• Book chapter

      Assessment of the seaweeds industry 

      A Hurtado-Ponce - In DOST-UNDP Project: Achieving International Competitiveness through Technology Development and Transfer. Assessment Reports, Module I: Export Winners, 1995 - Department of Science and Technology and United Nations Development Programme
    • Book chapter

      Basis for a blue revolution? 

      QF Miravite - In D Spurgeon (Ed.), Give us the Tools: Science and Technology for Development, 1979 - International Development Research Centre
      In 1977, scientists at the Southeast Asian Fisheries Development Centre (SEAFDEC) in the Philippines became the first anywhere to succeed in breeding milkfish (Chanos chanos) in captivity. The advance was made possible by an IDRC grant, approved in 1974, for a three-year project of research in the breeding and rearing of this important source of protein. The initial grant, for $826,000, was renewed for another three years in December 1978 in the amount of $421,100.
    • Book chapter

      Biology and ecology 

      NB Solis - In Biology and culture of Penaeus monodon, 1988 - Aquaculture Department, Southeast Asian Fisheries Development Center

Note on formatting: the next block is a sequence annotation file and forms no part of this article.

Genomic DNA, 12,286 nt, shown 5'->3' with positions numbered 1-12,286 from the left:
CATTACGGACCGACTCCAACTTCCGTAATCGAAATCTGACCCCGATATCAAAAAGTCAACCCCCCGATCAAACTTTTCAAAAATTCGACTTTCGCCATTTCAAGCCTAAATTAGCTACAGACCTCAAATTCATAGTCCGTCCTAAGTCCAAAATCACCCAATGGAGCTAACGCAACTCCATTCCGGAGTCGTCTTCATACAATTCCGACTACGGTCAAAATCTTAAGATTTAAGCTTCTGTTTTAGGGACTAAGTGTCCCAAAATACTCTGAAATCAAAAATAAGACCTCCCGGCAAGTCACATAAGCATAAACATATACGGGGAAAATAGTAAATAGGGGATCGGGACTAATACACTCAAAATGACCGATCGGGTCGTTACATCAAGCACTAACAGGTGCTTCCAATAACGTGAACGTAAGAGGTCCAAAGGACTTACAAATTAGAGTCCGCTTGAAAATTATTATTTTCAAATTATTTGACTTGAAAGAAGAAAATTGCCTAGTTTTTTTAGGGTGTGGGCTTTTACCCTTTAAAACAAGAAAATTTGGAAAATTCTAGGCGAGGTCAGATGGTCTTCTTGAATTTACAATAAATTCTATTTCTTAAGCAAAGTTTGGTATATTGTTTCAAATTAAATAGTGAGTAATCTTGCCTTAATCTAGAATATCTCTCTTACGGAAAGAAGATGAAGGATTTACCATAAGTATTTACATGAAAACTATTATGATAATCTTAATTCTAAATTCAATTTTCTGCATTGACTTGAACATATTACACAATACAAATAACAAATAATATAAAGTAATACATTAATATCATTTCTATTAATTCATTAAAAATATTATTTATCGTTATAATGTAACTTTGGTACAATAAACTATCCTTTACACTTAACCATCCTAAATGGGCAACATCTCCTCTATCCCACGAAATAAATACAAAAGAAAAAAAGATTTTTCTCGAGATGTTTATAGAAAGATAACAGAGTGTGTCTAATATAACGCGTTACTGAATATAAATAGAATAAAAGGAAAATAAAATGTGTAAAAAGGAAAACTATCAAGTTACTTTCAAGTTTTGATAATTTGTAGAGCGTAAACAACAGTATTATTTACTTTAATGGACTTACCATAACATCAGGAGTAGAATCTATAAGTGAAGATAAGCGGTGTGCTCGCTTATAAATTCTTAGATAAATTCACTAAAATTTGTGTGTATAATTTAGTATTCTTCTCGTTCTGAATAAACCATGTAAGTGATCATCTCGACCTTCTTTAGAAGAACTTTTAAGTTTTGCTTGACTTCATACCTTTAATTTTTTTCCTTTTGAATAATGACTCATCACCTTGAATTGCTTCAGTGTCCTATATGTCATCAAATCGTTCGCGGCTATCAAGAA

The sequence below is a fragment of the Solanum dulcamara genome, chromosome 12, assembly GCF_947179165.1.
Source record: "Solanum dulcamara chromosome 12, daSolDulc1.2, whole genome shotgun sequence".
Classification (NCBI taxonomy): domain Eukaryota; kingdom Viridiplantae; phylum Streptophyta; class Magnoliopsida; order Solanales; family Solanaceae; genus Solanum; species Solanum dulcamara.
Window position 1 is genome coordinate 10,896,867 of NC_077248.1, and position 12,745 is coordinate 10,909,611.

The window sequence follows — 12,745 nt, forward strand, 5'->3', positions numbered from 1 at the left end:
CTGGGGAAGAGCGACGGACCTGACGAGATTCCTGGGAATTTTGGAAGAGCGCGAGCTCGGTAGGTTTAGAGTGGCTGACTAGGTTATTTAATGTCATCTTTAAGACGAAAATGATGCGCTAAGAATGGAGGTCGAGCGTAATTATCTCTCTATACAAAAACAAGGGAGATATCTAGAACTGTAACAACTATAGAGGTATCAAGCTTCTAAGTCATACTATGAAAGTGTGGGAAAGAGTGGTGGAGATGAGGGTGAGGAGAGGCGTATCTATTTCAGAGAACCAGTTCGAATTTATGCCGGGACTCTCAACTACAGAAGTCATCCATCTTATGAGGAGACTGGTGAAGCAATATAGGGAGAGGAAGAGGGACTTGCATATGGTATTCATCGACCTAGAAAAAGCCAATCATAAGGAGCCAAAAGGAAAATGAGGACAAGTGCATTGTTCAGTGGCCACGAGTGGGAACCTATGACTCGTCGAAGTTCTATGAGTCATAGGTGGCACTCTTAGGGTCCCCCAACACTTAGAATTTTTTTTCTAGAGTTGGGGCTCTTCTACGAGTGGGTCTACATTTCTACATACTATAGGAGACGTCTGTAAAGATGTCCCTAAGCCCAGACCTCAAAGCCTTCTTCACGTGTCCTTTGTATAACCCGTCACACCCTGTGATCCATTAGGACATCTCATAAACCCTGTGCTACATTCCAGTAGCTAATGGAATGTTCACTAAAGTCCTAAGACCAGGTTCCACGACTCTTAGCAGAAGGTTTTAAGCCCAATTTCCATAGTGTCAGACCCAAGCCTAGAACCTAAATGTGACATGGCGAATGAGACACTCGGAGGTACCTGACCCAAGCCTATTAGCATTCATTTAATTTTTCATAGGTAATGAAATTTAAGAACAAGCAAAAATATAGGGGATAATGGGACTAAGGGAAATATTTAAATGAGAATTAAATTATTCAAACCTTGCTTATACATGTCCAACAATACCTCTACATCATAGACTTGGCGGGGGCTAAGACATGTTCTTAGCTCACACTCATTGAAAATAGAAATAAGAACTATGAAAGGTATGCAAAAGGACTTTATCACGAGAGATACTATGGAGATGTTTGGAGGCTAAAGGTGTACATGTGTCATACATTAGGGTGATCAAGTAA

A review is made of current information on Penaeus monodon covering various aspects, including taxonomy, morphology, distribution, bionomics and life history. Reproduction, embryonic development, larval stages, spawning, food and feeding, and physiology are described and applications of such information to culture of the species are considered.
    • Book chapter

      Business planning and management for sustainable small-scale rural aquaculture venture 

      RF Agbayani - In Handbook for Regional Training on Community-Based Aquaculture for Remote Rural Areas of Southeast Asia, 2008 - Southeast Asian Fisheries Development Center